Saturday, May 16, 2009

Low Number Of US Job Openings:
Is There A Structural Problem?

In addition to unemployment, layoffs and new hires, the government has another statistic, unfilled non-farm job openings.

The preliminary number is 2.0 percent for March 2009 versus 3.6 percent for March 2001. It is the lowest since the series began in 2000.

There are two possibilities for the unusually low demand for workers. Low end user product demand or high worker productivity, which requires fewer workers per unit.

Structural changes during the Great Depression accounted for some of its continuing high unemployment. Manufacturers were switching to a mass produced, assembly line method of production, which decreased the need for workers.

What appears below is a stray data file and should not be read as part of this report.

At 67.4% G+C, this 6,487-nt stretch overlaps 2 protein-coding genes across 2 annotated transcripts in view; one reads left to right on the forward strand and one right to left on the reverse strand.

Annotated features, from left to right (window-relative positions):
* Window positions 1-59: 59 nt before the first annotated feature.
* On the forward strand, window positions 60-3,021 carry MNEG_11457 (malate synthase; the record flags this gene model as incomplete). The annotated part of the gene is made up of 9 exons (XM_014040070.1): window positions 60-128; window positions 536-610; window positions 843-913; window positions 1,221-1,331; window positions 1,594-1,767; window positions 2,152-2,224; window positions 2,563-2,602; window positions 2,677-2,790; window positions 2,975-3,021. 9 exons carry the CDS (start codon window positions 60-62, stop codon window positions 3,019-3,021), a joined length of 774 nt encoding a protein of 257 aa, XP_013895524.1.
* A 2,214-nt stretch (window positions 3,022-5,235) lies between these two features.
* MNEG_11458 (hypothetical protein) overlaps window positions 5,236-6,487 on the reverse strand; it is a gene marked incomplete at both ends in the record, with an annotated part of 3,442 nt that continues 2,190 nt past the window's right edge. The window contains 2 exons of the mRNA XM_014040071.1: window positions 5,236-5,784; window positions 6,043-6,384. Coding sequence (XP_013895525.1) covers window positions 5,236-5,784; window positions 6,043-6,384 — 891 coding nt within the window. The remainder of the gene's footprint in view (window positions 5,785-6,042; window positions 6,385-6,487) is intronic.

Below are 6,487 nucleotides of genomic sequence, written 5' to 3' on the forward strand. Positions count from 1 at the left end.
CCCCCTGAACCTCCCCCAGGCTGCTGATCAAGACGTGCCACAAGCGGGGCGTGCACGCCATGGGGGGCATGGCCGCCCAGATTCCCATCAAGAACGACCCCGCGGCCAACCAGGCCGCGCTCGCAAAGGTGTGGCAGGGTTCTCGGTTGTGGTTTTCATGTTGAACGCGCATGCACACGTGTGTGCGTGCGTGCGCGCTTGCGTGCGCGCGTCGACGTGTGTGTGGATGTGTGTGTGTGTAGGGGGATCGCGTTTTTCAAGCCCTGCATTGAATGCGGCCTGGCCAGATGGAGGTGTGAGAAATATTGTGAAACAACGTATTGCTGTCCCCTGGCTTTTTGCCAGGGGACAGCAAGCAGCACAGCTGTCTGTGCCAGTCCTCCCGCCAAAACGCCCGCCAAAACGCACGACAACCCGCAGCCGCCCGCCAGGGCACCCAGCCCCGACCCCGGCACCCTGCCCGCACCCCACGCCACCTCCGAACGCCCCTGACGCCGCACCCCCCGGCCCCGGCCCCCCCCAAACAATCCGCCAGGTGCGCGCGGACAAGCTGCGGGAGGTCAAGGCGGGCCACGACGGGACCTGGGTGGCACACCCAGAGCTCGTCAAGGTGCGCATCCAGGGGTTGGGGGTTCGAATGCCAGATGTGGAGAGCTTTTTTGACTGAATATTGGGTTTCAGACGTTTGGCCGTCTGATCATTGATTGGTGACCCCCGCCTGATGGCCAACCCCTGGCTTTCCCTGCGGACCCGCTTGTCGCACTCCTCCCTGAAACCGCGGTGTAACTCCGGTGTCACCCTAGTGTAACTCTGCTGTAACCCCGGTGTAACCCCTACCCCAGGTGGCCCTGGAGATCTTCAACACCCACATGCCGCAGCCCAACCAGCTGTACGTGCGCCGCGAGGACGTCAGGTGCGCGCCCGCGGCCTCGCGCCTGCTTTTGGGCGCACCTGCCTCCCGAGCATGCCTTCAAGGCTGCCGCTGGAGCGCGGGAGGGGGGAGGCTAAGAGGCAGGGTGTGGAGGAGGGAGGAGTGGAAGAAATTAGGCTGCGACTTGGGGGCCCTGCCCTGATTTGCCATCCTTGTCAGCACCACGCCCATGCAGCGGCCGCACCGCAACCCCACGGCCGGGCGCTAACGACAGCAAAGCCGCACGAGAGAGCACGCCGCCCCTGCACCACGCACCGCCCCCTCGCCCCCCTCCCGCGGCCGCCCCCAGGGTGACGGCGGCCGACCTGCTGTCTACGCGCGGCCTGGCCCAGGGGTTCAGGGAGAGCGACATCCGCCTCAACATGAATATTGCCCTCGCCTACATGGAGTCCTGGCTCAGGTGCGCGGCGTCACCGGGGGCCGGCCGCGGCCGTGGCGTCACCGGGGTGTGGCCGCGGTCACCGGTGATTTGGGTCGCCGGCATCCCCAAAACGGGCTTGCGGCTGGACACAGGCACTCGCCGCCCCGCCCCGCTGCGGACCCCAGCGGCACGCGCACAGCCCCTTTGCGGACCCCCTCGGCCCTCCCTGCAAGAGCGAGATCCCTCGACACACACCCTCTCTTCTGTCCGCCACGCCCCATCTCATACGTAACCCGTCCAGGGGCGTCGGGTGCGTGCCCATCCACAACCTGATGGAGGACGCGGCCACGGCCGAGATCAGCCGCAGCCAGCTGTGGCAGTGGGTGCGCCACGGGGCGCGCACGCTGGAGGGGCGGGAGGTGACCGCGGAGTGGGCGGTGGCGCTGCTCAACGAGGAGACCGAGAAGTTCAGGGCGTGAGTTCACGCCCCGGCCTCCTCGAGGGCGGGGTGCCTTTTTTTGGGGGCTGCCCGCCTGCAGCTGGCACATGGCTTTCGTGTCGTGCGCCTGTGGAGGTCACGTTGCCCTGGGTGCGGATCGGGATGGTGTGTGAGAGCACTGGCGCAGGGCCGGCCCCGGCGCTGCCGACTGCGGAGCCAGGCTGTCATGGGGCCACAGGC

If, there is an equivalent structural production change currently occurring in the US economy, end user demand and GDP can grow without an increase in employment and a decrease in unemployment. The US will have a long-term high structural unemployment rate. Worker retraining will not solve the problem because there are few openings, which indicate a low level of openings with unmet skills in the workforce.

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